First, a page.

Why Liberal Arts Is Still Important

In: English and Literature

Submitted By wolfheezy
Words 769
Pages 4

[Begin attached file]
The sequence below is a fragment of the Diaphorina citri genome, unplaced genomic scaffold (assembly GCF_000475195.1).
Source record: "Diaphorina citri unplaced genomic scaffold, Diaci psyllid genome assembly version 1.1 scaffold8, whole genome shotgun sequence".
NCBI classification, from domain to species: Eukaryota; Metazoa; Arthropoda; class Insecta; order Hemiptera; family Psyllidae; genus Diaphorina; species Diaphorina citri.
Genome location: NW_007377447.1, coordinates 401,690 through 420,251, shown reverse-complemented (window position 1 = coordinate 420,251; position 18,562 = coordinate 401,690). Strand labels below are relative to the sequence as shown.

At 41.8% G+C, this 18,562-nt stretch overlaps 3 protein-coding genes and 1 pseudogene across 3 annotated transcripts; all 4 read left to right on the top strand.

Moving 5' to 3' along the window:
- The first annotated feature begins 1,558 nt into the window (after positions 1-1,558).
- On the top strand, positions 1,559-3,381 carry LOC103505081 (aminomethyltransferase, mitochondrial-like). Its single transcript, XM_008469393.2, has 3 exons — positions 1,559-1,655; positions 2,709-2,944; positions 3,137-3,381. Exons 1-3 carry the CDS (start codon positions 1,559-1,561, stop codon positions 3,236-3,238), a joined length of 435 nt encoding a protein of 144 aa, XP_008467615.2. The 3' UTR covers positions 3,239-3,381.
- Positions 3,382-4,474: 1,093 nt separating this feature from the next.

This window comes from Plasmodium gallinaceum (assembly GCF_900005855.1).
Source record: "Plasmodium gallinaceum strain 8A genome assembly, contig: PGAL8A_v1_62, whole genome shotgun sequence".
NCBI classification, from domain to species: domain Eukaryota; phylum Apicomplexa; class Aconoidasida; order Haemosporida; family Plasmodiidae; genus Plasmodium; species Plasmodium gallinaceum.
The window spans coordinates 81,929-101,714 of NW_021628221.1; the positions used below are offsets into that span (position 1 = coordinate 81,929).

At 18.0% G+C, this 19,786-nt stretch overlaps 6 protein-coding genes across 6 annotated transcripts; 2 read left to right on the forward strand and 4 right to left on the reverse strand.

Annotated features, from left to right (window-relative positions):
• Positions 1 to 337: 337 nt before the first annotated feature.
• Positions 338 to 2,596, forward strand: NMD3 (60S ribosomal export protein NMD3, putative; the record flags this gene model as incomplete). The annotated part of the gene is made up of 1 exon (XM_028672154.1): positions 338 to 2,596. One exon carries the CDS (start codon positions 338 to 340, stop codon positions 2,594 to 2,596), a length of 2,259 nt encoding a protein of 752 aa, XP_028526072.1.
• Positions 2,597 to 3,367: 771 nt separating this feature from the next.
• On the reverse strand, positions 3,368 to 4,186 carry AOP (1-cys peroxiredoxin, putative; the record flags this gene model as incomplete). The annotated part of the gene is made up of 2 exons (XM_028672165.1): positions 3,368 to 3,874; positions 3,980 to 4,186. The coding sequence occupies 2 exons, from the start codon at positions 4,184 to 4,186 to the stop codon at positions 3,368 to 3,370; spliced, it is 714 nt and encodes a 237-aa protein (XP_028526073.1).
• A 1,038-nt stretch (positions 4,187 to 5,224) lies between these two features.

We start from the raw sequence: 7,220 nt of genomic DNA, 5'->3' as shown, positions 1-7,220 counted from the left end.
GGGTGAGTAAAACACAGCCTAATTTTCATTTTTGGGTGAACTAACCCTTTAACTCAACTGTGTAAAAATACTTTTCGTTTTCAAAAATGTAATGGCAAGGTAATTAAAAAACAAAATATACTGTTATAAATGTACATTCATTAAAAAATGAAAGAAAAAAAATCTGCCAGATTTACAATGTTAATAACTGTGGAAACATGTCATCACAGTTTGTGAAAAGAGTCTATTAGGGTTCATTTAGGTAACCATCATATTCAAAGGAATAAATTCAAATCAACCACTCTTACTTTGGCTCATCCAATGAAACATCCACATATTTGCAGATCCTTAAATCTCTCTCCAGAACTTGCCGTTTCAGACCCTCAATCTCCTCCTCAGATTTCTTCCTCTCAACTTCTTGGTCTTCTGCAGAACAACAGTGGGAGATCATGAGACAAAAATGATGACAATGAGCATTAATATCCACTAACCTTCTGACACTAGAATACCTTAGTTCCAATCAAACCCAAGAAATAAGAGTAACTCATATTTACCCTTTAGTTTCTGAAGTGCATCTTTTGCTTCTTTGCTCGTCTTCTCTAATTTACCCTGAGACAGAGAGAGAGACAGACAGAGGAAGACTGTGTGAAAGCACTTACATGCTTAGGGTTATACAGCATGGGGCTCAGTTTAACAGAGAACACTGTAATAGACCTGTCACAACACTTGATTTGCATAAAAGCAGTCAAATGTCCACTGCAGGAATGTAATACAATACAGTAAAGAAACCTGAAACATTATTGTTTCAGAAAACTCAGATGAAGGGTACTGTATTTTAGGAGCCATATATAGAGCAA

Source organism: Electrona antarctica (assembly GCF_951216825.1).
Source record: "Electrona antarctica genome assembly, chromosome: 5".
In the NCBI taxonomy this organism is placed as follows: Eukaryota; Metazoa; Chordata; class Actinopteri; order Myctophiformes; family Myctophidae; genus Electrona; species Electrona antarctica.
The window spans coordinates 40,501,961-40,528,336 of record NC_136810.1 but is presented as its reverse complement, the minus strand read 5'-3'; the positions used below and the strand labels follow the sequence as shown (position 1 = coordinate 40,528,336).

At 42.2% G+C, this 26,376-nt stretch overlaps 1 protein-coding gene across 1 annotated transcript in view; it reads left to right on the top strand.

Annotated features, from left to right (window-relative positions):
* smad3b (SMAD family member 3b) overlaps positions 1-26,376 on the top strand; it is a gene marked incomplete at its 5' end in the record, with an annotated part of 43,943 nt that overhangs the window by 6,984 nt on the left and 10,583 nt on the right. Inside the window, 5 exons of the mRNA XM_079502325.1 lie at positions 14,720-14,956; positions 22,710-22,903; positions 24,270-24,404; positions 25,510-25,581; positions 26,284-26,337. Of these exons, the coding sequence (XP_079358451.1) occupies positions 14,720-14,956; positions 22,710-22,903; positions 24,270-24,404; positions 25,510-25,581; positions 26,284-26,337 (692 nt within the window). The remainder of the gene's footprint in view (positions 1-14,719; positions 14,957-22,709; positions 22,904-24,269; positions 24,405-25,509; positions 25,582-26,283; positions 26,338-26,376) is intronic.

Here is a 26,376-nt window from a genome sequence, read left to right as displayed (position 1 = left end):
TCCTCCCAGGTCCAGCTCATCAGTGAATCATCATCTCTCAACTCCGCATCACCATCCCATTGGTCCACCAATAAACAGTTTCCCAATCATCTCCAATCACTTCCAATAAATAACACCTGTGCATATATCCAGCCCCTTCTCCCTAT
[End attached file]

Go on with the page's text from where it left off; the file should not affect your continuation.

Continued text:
Going into college you rarely hear anyone say ‘I want to pursue an education in the liberal arts.’ You may hear students interest in majors such as business, or nursing, or even engineering, but never liberal arts. Why is that? An education in liberal arts is just as important, if not more, as an education in any other field. Allow me to explain why. The liberal arts teaches more than just one general skill. It of course provides a general education, however, it also provides an advantage in written and oral communication, interpersonal skills, problem solving, critical and analytical thinking, and adaptability to change. When entering the job market employers are generally attracted to those with these attributes. The purpose of a liberal arts education is not to train you for a specific job, but to prepare you for the world of work with an invaluable set of skills. Earning a liberal education is very advantageous not only to one’s career, but one’s life as well. Leo Strauss described liberal education as ‘education in culture or toward culture.’ I could not help but agree. Since attending a liberal college and taking a course in liberal arts, I have been exposed to many new things. I got to hear classical music live from a world-renowned violinist, see a contemporary dance performance, read literature from writers such as Tolstoy and Machiavelli, and experience many other wonderful events. I am sure some may think ‘well what’s so important about culture?’ Just as cultivating the soil and products is important in agriculture, cultivating the mind is just as important. Like uncultivated soil, uncultivated minds tend to be much ‘harder’ meaning that those lacking culture may be more hardheaded or close minded. I do not think I could have learned the things I have learned this past semester in any other class. The literature I…...

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